Harry’s Law (NBC – Monday, 10:00 p.m.)

Emmy Award-winning writer/producer David E. Kelley (“Boston Legal,” “The Practice,” “Ally McBeal”) weaves his rich storytelling into a new legal dramedy starring Academy Award winner Kathy Bates in the title role – about how people can embrace the unexpected and other curveballs that life can throw at them.

Harriet “Harry” Korn (Kathy Bates, “Misery,” “About Schmidt”) doesn’t believe things happen for a reason, but she discovers that they sometimes do. A curmudgeonly ex-patent lawyer, Harry is abruptly fired from her blue chip law firm, forcing her to search for a fresh start. She finds it when her world unexpectedly collides, literally, with Malcolm Davies (Aml Ameen, “Kidulthood”), a kind-hearted college student who desperately needs Harry’s help with his pending court case, and he subsequently goes to work for her.

Harry soon finds her balance as well as new offices in an abandoned shoe store just as legal hotshot Adam Branch (Nate Corddry, “The United States of Tara,” “Studio 60 on the Sunset Strip”) accidentally hits her while driving. Inspired by Harry’s no-nonsense understanding of the law, Adam decides to take leave of his shiny corporate firm to go and work with her. Harry, Adam and Malcolm – unlikely but kindred spirits – along with the help of Harry’s shoe-savant assistant, Jenna (Brittany Snow, “Hairspray,” “American Dreams”), are now ready for whatever walks in through the doors of their unique establishment – Harriet’s Law and Fine Shoes. – NBC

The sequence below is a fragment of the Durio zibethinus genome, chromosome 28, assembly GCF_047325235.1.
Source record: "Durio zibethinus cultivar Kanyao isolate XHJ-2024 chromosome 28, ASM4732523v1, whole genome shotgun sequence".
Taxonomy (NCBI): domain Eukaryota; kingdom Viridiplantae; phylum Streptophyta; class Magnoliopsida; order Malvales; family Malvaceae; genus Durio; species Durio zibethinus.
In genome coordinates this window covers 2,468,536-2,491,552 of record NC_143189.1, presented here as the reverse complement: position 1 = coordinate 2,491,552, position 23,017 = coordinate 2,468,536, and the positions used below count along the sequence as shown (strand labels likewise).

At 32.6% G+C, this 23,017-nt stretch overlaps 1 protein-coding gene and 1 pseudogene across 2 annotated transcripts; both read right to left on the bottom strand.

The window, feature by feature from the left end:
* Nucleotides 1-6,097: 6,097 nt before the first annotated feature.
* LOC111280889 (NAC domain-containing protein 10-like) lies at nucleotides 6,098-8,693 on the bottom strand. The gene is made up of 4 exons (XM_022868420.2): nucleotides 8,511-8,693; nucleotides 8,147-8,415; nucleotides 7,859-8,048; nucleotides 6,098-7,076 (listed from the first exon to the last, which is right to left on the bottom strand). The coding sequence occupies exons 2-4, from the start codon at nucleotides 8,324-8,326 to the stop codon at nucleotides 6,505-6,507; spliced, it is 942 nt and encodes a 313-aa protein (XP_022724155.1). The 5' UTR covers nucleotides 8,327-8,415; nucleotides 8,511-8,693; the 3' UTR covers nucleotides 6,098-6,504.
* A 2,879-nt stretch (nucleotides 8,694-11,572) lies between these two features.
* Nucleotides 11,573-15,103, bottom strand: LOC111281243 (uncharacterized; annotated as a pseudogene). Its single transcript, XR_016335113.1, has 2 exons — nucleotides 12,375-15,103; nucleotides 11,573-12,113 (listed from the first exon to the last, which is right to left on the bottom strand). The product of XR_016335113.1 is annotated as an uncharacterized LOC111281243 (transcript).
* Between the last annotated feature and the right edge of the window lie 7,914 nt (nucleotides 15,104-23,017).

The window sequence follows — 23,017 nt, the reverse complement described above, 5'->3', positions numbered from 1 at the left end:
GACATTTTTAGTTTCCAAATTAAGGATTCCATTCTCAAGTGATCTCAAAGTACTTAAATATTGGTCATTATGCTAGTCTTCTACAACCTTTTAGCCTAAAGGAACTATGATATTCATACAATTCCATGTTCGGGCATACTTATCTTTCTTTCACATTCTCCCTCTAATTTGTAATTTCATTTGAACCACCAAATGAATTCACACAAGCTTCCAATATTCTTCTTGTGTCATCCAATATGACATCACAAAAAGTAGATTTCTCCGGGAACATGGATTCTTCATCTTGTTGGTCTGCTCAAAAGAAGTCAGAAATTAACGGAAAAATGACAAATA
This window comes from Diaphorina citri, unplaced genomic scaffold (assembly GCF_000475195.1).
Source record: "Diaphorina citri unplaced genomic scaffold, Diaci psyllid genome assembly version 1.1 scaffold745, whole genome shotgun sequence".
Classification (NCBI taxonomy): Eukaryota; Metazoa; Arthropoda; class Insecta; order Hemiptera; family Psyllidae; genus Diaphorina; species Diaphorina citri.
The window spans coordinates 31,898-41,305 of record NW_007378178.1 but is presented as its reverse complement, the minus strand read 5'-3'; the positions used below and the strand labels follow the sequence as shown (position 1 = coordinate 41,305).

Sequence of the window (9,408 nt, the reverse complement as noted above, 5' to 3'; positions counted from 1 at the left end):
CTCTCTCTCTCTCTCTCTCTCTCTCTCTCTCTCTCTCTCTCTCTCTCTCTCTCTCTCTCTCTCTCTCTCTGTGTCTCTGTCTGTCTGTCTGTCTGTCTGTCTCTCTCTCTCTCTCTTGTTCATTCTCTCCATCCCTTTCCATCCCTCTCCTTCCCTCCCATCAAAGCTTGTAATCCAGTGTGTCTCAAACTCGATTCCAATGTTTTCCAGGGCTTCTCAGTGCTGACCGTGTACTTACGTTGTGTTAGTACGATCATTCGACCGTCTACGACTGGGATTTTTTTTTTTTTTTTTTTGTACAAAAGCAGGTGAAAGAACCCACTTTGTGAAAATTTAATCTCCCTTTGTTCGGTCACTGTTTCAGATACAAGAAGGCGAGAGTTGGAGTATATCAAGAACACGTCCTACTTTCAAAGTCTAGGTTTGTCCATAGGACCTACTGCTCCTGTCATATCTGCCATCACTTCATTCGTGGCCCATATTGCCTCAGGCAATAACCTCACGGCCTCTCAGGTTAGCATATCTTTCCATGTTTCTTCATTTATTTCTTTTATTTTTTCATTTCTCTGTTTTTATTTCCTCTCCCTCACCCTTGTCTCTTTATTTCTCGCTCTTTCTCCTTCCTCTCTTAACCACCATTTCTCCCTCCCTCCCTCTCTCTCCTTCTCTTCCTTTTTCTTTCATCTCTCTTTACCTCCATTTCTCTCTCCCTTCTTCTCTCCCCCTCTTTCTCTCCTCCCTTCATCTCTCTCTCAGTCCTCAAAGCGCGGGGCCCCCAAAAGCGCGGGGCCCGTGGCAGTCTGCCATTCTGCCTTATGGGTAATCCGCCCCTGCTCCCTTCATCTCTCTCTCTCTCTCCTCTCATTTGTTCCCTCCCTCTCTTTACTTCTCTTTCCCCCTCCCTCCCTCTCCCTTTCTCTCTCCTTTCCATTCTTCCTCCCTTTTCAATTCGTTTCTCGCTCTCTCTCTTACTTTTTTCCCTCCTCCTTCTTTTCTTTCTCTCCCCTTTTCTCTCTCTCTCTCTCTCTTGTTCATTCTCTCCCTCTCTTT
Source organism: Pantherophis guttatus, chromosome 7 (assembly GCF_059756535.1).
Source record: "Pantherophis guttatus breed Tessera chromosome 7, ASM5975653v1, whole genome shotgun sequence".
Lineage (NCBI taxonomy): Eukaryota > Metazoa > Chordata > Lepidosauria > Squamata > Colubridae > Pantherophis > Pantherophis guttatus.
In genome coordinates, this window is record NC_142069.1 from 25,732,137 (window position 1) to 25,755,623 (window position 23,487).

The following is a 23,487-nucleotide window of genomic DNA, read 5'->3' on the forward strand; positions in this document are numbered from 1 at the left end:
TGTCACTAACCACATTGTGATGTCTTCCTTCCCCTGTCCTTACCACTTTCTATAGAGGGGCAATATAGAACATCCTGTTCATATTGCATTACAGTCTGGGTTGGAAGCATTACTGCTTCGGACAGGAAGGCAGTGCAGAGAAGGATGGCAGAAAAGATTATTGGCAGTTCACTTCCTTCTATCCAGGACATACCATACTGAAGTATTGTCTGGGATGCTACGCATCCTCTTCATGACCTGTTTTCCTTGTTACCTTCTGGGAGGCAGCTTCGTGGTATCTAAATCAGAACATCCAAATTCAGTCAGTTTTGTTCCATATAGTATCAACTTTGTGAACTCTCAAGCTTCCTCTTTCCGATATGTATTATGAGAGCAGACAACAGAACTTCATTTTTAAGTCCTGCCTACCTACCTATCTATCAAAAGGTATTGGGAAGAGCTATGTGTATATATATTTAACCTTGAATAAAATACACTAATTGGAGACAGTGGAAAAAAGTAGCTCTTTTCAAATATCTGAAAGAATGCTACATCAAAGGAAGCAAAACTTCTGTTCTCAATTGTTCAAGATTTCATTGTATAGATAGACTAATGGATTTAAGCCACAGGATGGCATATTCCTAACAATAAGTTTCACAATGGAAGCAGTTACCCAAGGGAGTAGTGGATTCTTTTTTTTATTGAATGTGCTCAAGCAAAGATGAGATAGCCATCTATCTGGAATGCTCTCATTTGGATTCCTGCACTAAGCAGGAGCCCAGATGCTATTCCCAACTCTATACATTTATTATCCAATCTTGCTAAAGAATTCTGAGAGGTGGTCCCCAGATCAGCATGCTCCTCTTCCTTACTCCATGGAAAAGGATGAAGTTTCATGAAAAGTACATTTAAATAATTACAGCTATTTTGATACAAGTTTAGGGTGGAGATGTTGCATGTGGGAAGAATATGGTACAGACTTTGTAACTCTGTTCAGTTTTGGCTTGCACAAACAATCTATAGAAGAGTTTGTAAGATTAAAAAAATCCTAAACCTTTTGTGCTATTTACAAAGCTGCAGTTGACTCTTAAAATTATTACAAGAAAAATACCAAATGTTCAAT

4 out of 10

Now, you would figure with the cleverly proposed premise and Kathy Bates and David E. Kelley on the marquis, Harry’s Law should be one of the most refreshing new shows of the spring.  I mean, how could they screw this up, right?  The answer is simple and really should have been expected: David E. Kelley.